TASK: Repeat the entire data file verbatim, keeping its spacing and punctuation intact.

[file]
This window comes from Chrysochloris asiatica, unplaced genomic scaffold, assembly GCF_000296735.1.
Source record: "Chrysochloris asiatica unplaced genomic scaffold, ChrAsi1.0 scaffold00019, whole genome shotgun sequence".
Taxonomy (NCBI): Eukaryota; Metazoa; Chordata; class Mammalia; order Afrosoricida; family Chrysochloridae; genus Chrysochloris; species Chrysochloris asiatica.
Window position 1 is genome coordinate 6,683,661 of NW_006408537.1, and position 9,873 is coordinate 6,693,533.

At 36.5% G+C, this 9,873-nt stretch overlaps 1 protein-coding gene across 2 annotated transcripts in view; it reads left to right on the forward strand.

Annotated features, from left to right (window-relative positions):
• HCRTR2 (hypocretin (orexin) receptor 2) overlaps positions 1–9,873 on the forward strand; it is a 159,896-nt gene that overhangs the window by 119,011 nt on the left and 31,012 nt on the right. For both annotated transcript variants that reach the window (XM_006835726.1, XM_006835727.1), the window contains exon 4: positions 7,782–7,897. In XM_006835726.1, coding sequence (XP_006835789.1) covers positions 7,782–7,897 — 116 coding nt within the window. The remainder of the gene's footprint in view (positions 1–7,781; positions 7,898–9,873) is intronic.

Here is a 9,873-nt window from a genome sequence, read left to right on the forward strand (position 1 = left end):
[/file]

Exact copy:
This window comes from Chrysochloris asiatica, unplaced genomic scaffold, assembly GCF_000296735.1.
Source record: "Chrysochloris asiatica unplaced genomic scaffold, ChrAsi1.0 scaffold00019, whole genome shotgun sequence".
Taxonomy (NCBI): Eukaryota; Metazoa; Chordata; class Mammalia; order Afrosoricida; family Chrysochloridae; genus Chrysochloris; species Chrysochloris asiatica.
Window position 1 is genome coordinate 6,683,661 of NW_006408537.1, and position 9,873 is coordinate 6,693,533.

At 36.5% G+C, this 9,873-nt stretch overlaps 1 protein-coding gene across 2 annotated transcripts in view; it reads left to right on the forward strand.

Annotated features, from left to right (window-relative positions):
• HCRTR2 (hypocretin (orexin) receptor 2) overlaps positions 1–9,873 on the forward strand; it is a 159,896-nt gene that overhangs the window by 119,011 nt on the left and 31,012 nt on the right. For both annotated transcript variants that reach the window (XM_006835726.1, XM_006835727.1), the window contains exon 4: positions 7,782–7,897. In XM_006835726.1, coding sequence (XP_006835789.1) covers positions 7,782–7,897 — 116 coding nt within the window. The remainder of the gene's footprint in view (positions 1–7,781; positions 7,898–9,873) is intronic.

Here is a 9,873-nt window from a genome sequence, read left to right on the forward strand (position 1 = left end):